Italian design and cycling heritage collide beautifully under the name of Pinarello. Starting in the late 1950’s, Pinarello has gained notoriety for their racing successes and victories, a testament to their dedication in making the best bicycles. Not only visually stunning, Pinarello bikes continue to push forward the engineering and performance needed to be the best.

In the pursuit of making race bikes both lighter and stiffer, they haven’t forgotten to maintain ride quality that other high-end brands have long forgotten. This is what makes their bikes so special; a tangible dedication to handling, ride feel, and liveliness that makes some other bikes feel lifeless in comparison. In doing so Pinarello does something uniquely Italian by paying respect to the history of our sport with new, technologically advanced racing bikes that maintain both beautiful ride and aesthetic.


The Pro's Weapon of Choice

The Pinarello Dogma F12 has had a target on its back, dating back to the original Pinarello Dogma F8, and as far back as the Pinarello Prince Carbon. Cyclists all over desired its svelte, powerful haunches that absolutely epitomized what a modern, race-tuned bicycle looked like. The F8 more than delivered on those gorgeous looks being purposefully stiff just where it needed to be, descending like few others and all the while being aerodynamic to boot. So of course, Pinarello took that formula made for the most-discerning riders and improved upon it with the Pinarello Dogma F12 and Dogma F

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The Pinarello Dogma F12 frameset successfully builds on what many saw as a near-perfect race machine and made it… more. The Dogma F12 is 10% laterally stiffer, 10% lighter, with a 7.3% reduction in drag totaling an 8-watt improvement over the Dogma F10 at 40 km/h. It still retains the Dogma F10’s generous range of 13 frame sizes and nearly retains the award-winning geometry of the previous bike. The culmination of these efforts is a purposeful race frameset that places efficiency at the forefront to make one of the most well-rounded and efficient bicycles in the world.

The Pinarello Dogma F12 Disk frameset builds on the Dogma’s trademark asymmetric frame design to make the frame stiff where it needs to be, and just compliant enough for longer rides. To accommodate flat mount disc brakes, the Pinarello redesigned their legendary Onda fork design to withstand loads of discs without losing the trademark aerodynamic fork flaps and other aero gains. This is complemented by 12mm thru-axles front and rear, and a front end that is 40% stiffer under braking than the F10 Disk. Despite these changes, claimed frameset weights are nearly the same as those of the rim brake model.

Few bikes are as distinctive as the Pinarello Dogma, and the F12 is no exception. Tire clearance is increased to fit a 28c tire to provide better grip on descents while taking the edge off of choppy pavement. Pinarello slightly increased its wheelbase over the F10, thus making the bike more predictable and less twitchy. Besides that, it retains similar levels of stiffness, as well as the oft-praised Dogma ride quality the Dogma is known for.


Pinarello DNA in an All-Road Package

Your favorite sports car brand (if you have one) has more than likely released at least one SUV in the past decade, promising greater practicality infused with sports car DNA and performance. Think of the Pinarello Grevil as something along those lines, a bike ready for gravel, singletrack, mud, and anything in between, without sacrificing the DNA typical of Pinarello.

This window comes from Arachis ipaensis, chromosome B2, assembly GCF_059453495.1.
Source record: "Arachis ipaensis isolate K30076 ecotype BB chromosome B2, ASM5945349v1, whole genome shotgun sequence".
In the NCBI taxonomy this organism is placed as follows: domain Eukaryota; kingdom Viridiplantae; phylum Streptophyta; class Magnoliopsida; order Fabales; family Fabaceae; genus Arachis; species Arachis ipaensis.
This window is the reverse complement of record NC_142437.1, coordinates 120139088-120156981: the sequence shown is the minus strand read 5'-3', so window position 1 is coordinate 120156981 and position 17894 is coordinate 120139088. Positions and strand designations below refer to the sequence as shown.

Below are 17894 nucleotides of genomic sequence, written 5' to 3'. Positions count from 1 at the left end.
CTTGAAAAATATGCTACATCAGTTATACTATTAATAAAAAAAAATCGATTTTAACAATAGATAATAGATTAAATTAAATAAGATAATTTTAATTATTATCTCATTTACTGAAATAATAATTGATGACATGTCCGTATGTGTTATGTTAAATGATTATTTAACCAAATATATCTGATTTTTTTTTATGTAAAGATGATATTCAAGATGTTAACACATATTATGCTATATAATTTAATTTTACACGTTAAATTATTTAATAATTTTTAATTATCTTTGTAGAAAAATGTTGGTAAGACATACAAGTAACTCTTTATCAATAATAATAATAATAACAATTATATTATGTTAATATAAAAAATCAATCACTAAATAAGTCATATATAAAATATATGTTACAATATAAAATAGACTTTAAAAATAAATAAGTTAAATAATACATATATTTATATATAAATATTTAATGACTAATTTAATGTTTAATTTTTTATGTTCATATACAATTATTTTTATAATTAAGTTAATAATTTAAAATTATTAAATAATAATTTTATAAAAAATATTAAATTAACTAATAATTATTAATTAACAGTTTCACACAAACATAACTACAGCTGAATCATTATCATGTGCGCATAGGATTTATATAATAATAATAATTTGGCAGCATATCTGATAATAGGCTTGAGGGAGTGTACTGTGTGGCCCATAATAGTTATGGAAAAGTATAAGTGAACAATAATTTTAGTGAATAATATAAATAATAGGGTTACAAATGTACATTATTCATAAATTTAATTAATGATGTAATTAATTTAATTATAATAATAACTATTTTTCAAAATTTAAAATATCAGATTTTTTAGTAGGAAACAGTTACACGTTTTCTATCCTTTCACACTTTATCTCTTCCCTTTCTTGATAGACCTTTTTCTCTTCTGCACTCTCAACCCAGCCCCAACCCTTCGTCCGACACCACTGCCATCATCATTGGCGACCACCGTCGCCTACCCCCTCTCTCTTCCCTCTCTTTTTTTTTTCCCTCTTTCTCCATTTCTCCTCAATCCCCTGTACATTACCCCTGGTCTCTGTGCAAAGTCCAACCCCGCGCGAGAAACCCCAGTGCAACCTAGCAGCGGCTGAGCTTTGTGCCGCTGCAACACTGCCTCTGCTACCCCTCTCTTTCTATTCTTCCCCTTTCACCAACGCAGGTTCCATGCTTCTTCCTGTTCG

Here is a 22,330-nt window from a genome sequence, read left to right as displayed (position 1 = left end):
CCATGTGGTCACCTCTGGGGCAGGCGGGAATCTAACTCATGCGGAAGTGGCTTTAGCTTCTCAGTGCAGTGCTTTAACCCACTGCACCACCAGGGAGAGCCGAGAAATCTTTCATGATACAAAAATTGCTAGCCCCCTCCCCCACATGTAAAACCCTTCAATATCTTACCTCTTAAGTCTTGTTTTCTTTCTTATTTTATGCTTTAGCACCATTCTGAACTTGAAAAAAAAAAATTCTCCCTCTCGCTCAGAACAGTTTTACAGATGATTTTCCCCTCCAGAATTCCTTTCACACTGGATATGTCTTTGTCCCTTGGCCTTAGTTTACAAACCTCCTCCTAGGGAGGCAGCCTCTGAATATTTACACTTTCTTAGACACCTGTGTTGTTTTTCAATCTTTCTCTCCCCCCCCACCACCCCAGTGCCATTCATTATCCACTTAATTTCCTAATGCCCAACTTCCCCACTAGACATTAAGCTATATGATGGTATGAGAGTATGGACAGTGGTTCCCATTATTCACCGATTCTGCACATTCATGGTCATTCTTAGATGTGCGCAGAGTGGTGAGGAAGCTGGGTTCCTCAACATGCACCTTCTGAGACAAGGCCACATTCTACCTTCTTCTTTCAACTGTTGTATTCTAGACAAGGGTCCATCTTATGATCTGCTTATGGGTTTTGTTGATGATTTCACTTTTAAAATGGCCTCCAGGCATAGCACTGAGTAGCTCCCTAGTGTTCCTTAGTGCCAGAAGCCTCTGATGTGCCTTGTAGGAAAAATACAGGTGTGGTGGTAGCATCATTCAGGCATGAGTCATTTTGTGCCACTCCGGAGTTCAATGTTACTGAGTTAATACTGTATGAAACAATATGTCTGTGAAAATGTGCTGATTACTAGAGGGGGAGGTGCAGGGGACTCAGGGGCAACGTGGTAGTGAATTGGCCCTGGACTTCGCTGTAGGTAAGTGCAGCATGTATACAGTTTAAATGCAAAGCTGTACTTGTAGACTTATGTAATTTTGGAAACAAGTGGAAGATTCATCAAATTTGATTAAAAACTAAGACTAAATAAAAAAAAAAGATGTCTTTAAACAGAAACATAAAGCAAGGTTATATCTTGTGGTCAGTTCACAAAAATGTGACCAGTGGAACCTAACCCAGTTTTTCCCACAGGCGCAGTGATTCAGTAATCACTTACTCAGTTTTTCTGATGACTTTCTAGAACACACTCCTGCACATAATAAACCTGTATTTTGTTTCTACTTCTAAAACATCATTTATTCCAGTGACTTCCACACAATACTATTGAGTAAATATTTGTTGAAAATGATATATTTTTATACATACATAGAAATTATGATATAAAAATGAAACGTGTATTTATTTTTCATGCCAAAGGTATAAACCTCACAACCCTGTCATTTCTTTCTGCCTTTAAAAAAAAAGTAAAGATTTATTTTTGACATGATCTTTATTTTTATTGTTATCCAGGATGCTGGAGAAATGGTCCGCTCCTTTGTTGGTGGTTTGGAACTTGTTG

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Pinarello took a holistic approach to their new gravel bikes, the Grevil and Grevil + (pronounced “Gree-vell plus”). Anyone can make a gravel bike, but they wanted to make a gravel bike with true Pinarello DNA. Translation? Ensure their new bike has the handling, stability, and responsiveness typical of the brand, regardless of build, tire, or wheel size.

Yes, wheel size. The Grevil and Grevil + fit both 700c and 650b wheels, and tires as big as a 27.5 x 2.1”. Like OPEN and 3T Cycling, Pinarello achieves this variety of tire and wheel sizes with a short 420mm chainstay with a dropped chainstay. Many call it fashion; we say it allows the chainstays to be wide enough for optimal stiffness without compromising wheelbase length or tire options.

The company from Treviso didn’t just call it good with a dropped chainstay. Having touted their Think Asymmetric philosophy for years, Pinarello found that a dropped chainstay substantially changes energy transfer from the wheel to the saddle. So they designed what they’re calling their Twin Arms technology. In short, because the drive side chainstay is dropped, the drive side seat stay ought to be dropped as well to ensure the rear of the bike responds to stress similarly. Small details, but they make all the difference in making a bike that is holistically cohesive.

Much is shared between the Grevil and the vaunted Dogma series. The Grevil receives flourishes such as a concave downtube for improved aero around the water bottles and provides a little opening to integrate a Di2 junction box. The now-ubiquitous Onda fork and Fork Flaps are found here as well, with the non-drive side much bigger to smooth airflow around the disc brake caliper. Pinarello added a third bottle cage under the downtube (where airflow isn’t as important), as well as the comfort-laden seatpost from the Dogma K10. All in, features like these make the Grevil that much more versatile on and off the beaten path.